Fake feelings or real emotions? with Kelly Campbell

Kelly Campbell and I seem to have struck a nerve with the conversation in Episode #437 about trusting your intuition.

Listeners seem especially interested in the distinctions we’re making between fake feelings (what Kelly calls false narratives) and real emotions.

So we picked up there in this new episode, Episode #438, and explained a bit more how we each see it – I even shared an actual example of my own "fake feelings."

Then we connected that idea to the essential skill of listening, especially for coaches. It’s another really interesting conversation – and will again be continued.

This is Part 3 in what is clearly becoming a series of conversation between me and Kelly Campbell in a wide-ranging discussion (you can find the previous conversations gathered here).

Here is one baby step you can take to stop yourself from reacting too quickly:

The next time you feel yourself reacting strongly to a request or a comment from a prospect or client, see if you can restrain yourself just long enough to decide whether it’s a fake feeling or a real emotion before you actually respond. 

Here’s a strategy shared by Teresa Murray, a copywriter for thought leaders in the innovation space: 

Read email + leave it alone + read it again some hours later + reflect + draft a calm response + leave it + come back, check it is polite and answers concerns of prospect. Check writing quality.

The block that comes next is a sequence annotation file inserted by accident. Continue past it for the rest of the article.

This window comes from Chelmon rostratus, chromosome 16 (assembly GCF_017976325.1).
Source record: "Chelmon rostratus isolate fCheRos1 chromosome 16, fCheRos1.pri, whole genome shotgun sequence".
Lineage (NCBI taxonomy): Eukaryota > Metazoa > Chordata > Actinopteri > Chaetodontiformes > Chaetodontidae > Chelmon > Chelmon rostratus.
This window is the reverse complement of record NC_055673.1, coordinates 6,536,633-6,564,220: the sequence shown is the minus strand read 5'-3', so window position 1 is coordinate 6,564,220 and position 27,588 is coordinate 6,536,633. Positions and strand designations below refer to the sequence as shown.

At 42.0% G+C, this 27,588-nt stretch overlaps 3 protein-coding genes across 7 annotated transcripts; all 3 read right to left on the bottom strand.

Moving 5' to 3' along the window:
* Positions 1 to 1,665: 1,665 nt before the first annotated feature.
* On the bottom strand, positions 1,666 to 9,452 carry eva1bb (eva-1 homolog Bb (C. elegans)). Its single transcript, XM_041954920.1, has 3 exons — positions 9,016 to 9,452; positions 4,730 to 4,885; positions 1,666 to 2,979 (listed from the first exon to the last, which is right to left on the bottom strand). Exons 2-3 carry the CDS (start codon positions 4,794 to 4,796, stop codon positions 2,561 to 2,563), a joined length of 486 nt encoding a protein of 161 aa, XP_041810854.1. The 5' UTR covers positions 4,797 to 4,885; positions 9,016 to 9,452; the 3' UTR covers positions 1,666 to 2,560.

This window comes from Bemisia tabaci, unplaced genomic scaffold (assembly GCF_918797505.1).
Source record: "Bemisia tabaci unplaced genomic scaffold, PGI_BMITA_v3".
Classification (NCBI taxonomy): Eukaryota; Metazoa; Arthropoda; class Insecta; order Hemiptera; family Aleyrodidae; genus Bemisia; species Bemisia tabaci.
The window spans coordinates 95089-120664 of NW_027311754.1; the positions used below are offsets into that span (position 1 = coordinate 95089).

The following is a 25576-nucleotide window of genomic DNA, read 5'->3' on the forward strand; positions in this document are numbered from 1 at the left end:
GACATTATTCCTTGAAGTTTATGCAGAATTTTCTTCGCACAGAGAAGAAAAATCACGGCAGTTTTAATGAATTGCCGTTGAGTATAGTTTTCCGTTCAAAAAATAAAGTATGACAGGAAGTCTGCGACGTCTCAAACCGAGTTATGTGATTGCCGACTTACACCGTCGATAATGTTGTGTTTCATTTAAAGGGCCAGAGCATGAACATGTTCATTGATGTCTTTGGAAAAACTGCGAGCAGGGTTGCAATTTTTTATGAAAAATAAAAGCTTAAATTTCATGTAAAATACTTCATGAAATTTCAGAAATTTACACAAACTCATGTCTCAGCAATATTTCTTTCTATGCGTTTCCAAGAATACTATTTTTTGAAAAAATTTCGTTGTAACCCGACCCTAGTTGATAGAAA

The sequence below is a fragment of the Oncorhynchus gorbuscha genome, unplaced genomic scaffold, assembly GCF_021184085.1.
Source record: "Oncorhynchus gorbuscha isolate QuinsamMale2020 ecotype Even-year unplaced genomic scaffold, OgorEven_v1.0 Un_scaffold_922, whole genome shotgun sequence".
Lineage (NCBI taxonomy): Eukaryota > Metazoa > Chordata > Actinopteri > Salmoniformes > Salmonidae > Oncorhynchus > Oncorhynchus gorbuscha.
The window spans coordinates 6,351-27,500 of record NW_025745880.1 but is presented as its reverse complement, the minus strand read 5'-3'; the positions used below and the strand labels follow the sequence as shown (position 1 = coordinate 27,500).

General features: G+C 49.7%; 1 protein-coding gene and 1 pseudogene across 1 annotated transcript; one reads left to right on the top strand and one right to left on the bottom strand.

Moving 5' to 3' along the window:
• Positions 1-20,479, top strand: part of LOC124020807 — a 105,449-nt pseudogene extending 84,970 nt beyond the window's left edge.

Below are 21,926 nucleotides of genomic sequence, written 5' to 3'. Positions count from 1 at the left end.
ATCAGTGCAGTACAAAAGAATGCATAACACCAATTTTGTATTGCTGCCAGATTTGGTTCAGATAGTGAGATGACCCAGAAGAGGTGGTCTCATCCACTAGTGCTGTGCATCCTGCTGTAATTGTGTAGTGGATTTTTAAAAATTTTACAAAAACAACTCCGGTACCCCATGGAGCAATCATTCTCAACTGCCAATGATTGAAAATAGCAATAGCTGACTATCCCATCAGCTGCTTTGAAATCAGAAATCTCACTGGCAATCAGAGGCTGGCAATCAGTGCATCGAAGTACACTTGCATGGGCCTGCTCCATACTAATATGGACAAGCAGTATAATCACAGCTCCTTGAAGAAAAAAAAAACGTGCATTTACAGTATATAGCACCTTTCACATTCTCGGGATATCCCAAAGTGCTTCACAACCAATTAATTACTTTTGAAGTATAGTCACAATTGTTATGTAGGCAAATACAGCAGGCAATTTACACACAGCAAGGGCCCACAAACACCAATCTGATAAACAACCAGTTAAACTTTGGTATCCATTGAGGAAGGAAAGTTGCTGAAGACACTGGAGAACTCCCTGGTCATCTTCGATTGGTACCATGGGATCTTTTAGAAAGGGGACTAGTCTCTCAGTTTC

(If you’re a client of mine, you can even run it by me before you send it.)

Try it and let me know how it works.

So listen to the entire episode here (and below). Scroll down for the complete transcript. 

 

And if you like what you hear, we’d love it if you write a review, subscribe on Apple Podcasts and sign up for Quick Tips from Marketing Mentor.

Transcript of Podcast #438 – Kelly Campbell

ilise benun

Hi there, this is ilise benun, your Marketing Mentor. And this is the podcast for you if, and only if, you are ready to leave the feast or famine syndrome behind, and I mean for good. 

In Episode 437, Kelly Campbell and I seemed to have struck a nerve with the conversation about learning how to trust your intuition. Listeners seemed especially interested in the distinctions we're making between fake feelings, which is what Kelly calls “false narratives,” and real emotions. So we picked up there in this episode and explained a bit more about how we each see it. I even shared an actual example of my own fake feelings. Then we connected that idea to the essential skill of listening, especially for coaches. It's another really interesting conversation and will again be continued. So, listen and learn. 

Hello, Kelly. Welcome back to the podcast.

Kelly Campbell

Ilise, I am so excited to have yet another conversation with you as a follow up to Part One and Part Two. And who knows, it might be more.

ilise benun

Exactly. And we've been getting so much good feedback; it's so interesting. People are really, I guess, curious about especially the things we talked about in episode 437, about figuring out when to trust yourself and trust other people and listening to your intuition. And I think it makes sense because this is something people struggle with a lot. So I am looking forward to just jumping right in and continuing the conversation. But first, in case someone hasn't heard those episodes and doesn't know who you are, please introduce yourself.

Kelly Campbell